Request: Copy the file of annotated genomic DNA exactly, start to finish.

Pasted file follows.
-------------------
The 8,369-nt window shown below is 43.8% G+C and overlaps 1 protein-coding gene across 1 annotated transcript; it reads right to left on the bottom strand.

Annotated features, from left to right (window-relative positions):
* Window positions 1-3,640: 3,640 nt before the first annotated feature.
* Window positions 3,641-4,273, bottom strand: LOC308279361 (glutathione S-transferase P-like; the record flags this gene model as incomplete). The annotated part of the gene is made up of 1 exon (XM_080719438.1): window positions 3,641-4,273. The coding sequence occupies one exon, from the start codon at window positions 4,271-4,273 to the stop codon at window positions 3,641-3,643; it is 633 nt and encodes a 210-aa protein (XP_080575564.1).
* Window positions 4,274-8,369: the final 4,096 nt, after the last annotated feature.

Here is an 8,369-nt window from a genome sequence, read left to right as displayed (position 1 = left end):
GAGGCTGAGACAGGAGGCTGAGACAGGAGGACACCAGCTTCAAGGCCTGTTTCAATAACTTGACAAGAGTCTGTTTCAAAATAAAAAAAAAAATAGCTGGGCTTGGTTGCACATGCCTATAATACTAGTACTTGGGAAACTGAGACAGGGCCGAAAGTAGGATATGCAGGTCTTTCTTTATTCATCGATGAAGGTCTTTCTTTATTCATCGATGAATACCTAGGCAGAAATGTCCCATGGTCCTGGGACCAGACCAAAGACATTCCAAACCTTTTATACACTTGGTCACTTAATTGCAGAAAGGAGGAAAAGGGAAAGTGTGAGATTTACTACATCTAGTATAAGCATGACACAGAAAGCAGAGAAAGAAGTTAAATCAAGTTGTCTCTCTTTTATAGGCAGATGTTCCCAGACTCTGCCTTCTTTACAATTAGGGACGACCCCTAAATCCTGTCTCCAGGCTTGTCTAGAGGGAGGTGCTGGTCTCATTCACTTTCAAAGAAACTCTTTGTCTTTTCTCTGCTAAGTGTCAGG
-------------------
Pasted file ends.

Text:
The 8,369-nt window shown below is 43.8% G+C and overlaps 1 protein-coding gene across 1 annotated transcript; it reads right to left on the bottom strand.

Annotated features, from left to right (window-relative positions):
* Window positions 1-3,640: 3,640 nt before the first annotated feature.
* Window positions 3,641-4,273, bottom strand: LOC308279361 (glutathione S-transferase P-like; the record flags this gene model as incomplete). The annotated part of the gene is made up of 1 exon (XM_080719438.1): window positions 3,641-4,273. The coding sequence occupies one exon, from the start codon at window positions 4,271-4,273 to the stop codon at window positions 3,641-3,643; it is 633 nt and encodes a 210-aa protein (XP_080575564.1).
* Window positions 4,274-8,369: the final 4,096 nt, after the last annotated feature.

Here is an 8,369-nt window from a genome sequence, read left to right as displayed (position 1 = left end):
GAGGCTGAGACAGGAGGCTGAGACAGGAGGACACCAGCTTCAAGGCCTGTTTCAATAACTTGACAAGAGTCTGTTTCAAAATAAAAAAAAAAATAGCTGGGCTTGGTTGCACATGCCTATAATACTAGTACTTGGGAAACTGAGACAGGGCCGAAAGTAGGATATGCAGGTCTTTCTTTATTCATCGATGAAGGTCTTTCTTTATTCATCGATGAATACCTAGGCAGAAATGTCCCATGGTCCTGGGACCAGACCAAAGACATTCCAAACCTTTTATACACTTGGTCACTTAATTGCAGAAAGGAGGAAAAGGGAAAGTGTGAGATTTACTACATCTAGTATAAGCATGACACAGAAAGCAGAGAAAGAAGTTAAATCAAGTTGTCTCTCTTTTATAGGCAGATGTTCCCAGACTCTGCCTTCTTTACAATTAGGGACGACCCCTAAATCCTGTCTCCAGGCTTGTCTAGAGGGAGGTGCTGGTCTCATTCACTTTCAAAGAAACTCTTTGTCTTTTCTCTGCTAAGTGTCAGG